Mazda’s tweaked 6 sedan packs more safety and comfort, and is still one of the best big sedans around
Meet the new Mazda 6, it looks the same as the old Mazda 6. The extant third-generation big sedan from Hiroshima now gets a mid-life nip tuck, and while the usual ‘same same but different (but still the same)’ rules apply, the car has also made strides in places where it really counts: Safety and comfort.
As typical, you won’t see the visual differences in isolation. But the Mazda 6 has actually evolved quite a bit: The headlights are more angular than round, the chrome of the grille is thicker and blends into the headlights better, while the fog lights become more horizontal as the air intake gains more definition and black surrounds.
It’s Mazda’s improved Kodo design that we first saw on the Mazda CX-3 compact crossover and will also be seeing on the facelifted version of the uber-popular Mazda 3, due in Singapore in March. Like the 3, which gets a new shade of blue, the 6 also has a new colour choice ‘Machine Grey Metallic’ that uses the same paint techniques as seen on the signature Mazda colour, Soul Red Metallic.
There’s much more to get excited about on the inside, and as expected of Mazda, it’s the nut behind the wheel that has the most fun.
The triple binnacle instrument cluster now gains a full colour display for the rightmost face, it was digital monochrome before, and pressing the ‘Info’ button on the steering wheel delivers info on driving, safety systems and so on. The heads-up display also gains colour and improved resolution, and cleverly integrates blind spot indication too as well as another new feature, speed limit detection/indication. If you like your seat in the lowest position, the HUD speedo floats in the tricky-to-see gulf between the windscreen and dashboard, but most people won’t have this problem.
One less fun, though more elegant, feature is that the manual handbrake has disappeared, replaced by a button. Personally it’s something we dislike, but like a sunroof (which this car has) has become a real selling point for most cars.
As before, the Mazda 6 remains a hoot to drive, and it feels even more composed than before thanks to the new G Vectoring Control system, a subtle method of improving the car’s handling and ride dynamics but one that really makes a difference.
There’s very little to fault in terms of chassis and handling, with the lovely leather-covered steering wheel feeling particularly plush, it’s grin-inducing to hustle the 6 through corners quicker and quicker where other Japanese big sedans, or even German ones, would begin to show rough edges.
New active instrument display is slick, almost Porsche-esque. Impressively, the Mazda 6 2.5’s real-life fuel economy is typically twice as efficient as the figure shown
The drivetrain remains the same, with the 2.5-litre engine and six-speed auto. In the era of turbo engines, the naturally-aspirated 2.5 feels sedate below 3,000rpm since peak power comes at 5,700rpm you have to rev it to get going. It’s less instant gratification and more slow burn, but the 6 is by no means a laggard. Even better is the fact that it’s a real fuel-sipper – piling on the revs might imply more fuel consumed but in our 50km drive, the 6 delivered a wonderful sub 7.0/100km score that’s as good as any German.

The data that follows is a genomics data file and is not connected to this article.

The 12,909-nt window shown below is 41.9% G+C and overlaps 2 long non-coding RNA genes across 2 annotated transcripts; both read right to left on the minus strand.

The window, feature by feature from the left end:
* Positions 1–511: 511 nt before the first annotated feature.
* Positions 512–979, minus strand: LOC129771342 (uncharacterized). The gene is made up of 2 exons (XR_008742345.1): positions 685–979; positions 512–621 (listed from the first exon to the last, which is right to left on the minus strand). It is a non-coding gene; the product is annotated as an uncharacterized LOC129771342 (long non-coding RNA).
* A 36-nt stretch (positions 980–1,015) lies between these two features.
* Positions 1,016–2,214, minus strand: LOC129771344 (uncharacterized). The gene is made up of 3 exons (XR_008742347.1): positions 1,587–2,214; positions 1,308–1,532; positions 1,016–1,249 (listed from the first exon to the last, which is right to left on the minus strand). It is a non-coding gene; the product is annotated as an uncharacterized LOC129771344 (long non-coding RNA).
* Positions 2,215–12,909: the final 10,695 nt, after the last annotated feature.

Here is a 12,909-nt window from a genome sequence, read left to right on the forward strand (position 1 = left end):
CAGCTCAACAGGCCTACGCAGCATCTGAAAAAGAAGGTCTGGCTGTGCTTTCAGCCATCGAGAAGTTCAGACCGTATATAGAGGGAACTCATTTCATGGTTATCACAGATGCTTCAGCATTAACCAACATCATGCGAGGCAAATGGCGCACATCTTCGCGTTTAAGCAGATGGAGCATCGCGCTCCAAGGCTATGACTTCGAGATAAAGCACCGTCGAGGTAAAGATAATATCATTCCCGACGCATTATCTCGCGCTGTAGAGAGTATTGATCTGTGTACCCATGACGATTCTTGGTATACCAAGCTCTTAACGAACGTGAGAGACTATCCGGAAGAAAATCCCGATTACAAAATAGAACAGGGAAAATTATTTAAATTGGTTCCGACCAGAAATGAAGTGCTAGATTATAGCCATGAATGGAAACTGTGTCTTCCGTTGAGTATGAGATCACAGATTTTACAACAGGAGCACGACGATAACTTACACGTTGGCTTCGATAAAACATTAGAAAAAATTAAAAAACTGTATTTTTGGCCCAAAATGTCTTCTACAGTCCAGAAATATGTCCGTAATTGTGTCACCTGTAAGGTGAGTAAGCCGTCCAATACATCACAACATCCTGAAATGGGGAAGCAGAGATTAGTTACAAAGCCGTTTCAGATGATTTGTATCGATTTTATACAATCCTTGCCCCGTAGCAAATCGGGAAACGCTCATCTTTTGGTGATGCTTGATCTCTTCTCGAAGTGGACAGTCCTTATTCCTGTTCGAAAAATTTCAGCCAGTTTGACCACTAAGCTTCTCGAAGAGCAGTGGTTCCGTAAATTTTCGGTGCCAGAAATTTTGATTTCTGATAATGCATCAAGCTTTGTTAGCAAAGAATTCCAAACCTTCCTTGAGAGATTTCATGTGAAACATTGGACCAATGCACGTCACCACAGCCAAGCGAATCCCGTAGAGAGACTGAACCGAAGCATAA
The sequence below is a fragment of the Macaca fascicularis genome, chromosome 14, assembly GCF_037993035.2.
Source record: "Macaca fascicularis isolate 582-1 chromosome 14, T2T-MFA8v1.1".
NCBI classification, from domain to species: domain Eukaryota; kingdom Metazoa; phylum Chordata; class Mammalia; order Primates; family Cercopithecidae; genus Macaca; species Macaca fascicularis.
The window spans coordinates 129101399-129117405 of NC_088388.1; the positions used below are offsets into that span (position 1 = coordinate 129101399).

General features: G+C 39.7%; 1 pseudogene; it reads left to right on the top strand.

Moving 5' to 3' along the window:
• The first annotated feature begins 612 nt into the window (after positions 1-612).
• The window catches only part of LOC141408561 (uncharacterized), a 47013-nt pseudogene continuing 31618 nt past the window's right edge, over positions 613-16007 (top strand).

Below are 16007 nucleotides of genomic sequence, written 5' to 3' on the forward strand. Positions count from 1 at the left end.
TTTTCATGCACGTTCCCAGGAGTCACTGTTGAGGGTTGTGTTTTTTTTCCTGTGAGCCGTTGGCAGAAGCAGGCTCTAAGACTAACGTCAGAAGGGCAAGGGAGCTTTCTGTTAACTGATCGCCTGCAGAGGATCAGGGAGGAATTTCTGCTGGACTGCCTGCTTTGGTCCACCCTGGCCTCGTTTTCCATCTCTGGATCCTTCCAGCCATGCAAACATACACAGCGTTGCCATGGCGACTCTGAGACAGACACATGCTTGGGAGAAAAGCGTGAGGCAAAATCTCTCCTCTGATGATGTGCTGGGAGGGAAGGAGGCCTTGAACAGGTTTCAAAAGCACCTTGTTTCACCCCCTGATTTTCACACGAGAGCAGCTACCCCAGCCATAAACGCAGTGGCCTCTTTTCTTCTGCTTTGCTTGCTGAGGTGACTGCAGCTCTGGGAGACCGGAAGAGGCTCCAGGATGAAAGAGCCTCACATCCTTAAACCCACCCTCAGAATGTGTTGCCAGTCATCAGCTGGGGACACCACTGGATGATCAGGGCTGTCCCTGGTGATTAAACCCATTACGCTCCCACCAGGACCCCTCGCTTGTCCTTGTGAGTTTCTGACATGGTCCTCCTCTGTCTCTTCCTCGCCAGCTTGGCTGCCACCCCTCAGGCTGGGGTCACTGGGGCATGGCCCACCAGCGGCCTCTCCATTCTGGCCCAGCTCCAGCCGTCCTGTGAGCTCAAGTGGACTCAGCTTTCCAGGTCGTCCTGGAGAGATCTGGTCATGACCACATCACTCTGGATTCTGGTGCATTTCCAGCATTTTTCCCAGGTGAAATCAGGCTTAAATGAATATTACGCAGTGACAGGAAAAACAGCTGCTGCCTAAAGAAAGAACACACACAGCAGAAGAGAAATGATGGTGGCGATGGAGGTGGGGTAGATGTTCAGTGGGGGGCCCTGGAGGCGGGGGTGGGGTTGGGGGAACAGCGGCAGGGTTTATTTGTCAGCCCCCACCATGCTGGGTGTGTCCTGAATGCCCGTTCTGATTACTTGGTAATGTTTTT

Facelift comes with a hefty boost in terms of safety equipment including autonomous low-speed braking
Our test drive unit, the Super Luxury, packs all the goodies, and the key plus it has over the ‘non-Super’ Luxury model is Mazda’s new ‘Smart City’ features, comprising Smart City Brake Support. Like Volvo’s City Safety, which was the first of this type of system, it intervenes autonomously (from 4km/h to 30km/h) if it detects you’re about to hit something and have not acted to avoid it, such as driving towards a car in front without lifting off the gas or braking. Mazda’s system also works when reversing.
The Luxury ($144,800 with COE) and Super Luxury have a rear sunshade, lane departure and keeping, LED headlights, Driver Attention Alert. The lesser 2.5 Premium ($137,800 with COE) and 2.0 Executive ($130,800 with COE) variants don’t miss out on much else, although the least expensive 2.0 Standard model ($123,800 with COE) is predictably the least well-equipped.
All in all the 6 has had the sort of facelift we like the best: One that goes easy on cosmetics and heavy on substance – in this case, in technology that improves the car’s already impressive dynamics, while also taking safety up a few notches. It might not have the space of the usual Japanese big ones, but now the 6 can boast it’s not just more fun to drive, but quite a bit cleverer, and safer, too.
Mazda 6 2.5 Super Luxury
Engine 2,488cc, 16V, inline 4
Power 192bhp at 5700rpm
Torque 256Nm at 3250rpm
Gearbox 6-speed automatic
Top Speed 221km/h
0-100km/h 8.2 seconds
Fuel efficiency 6.5L/100km
Price $149,800 with COE
Also Consider: Kia Optima, Honda Accord, Toyota Camry